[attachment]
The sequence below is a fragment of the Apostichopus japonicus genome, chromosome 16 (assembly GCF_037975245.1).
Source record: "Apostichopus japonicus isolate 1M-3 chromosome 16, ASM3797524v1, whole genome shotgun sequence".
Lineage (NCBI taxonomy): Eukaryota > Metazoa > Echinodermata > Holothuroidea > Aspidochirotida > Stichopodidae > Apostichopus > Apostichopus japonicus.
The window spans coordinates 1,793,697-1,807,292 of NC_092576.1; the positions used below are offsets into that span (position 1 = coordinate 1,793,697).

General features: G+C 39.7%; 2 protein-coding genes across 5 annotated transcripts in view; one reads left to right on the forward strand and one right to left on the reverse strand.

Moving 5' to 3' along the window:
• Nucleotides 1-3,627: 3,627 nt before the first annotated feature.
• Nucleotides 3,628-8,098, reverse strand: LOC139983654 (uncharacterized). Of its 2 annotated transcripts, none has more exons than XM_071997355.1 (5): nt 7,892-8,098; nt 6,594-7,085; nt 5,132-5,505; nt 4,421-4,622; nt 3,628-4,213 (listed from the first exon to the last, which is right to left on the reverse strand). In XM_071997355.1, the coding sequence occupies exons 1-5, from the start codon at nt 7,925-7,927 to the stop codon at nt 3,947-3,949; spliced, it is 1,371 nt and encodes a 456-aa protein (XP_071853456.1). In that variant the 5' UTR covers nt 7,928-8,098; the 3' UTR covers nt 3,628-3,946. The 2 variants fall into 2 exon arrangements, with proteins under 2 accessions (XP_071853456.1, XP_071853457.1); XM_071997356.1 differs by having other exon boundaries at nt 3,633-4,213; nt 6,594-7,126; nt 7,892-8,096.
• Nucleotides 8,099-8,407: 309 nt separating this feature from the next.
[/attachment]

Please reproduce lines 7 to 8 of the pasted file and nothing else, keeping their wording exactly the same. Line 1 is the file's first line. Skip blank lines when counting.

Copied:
• Nucleotides 1-3,627: 3,627 nt before the first annotated feature.
• Nucleotides 3,628-8,098, reverse strand: LOC139983654 (uncharacterized). Of its 2 annotated transcripts, none has more exons than XM_071997355.1 (5): nt 7,892-8,098; nt 6,594-7,085; nt 5,132-5,505; nt 4,421-4,622; nt 3,628-4,213 (listed from the first exon to the last, which is right to left on the reverse strand). In XM_071997355.1, the coding sequence occupies exons 1-5, from the start codon at nt 7,925-7,927 to the stop codon at nt 3,947-3,949; spliced, it is 1,371 nt and encodes a 456-aa protein (XP_071853456.1). In that variant the 5' UTR covers nt 7,928-8,098; the 3' UTR covers nt 3,628-3,946. The 2 variants fall into 2 exon arrangements, with proteins under 2 accessions (XP_071853456.1, XP_071853457.1); XM_071997356.1 differs by having other exon boundaries at nt 3,633-4,213; nt 6,594-7,126; nt 7,892-8,096.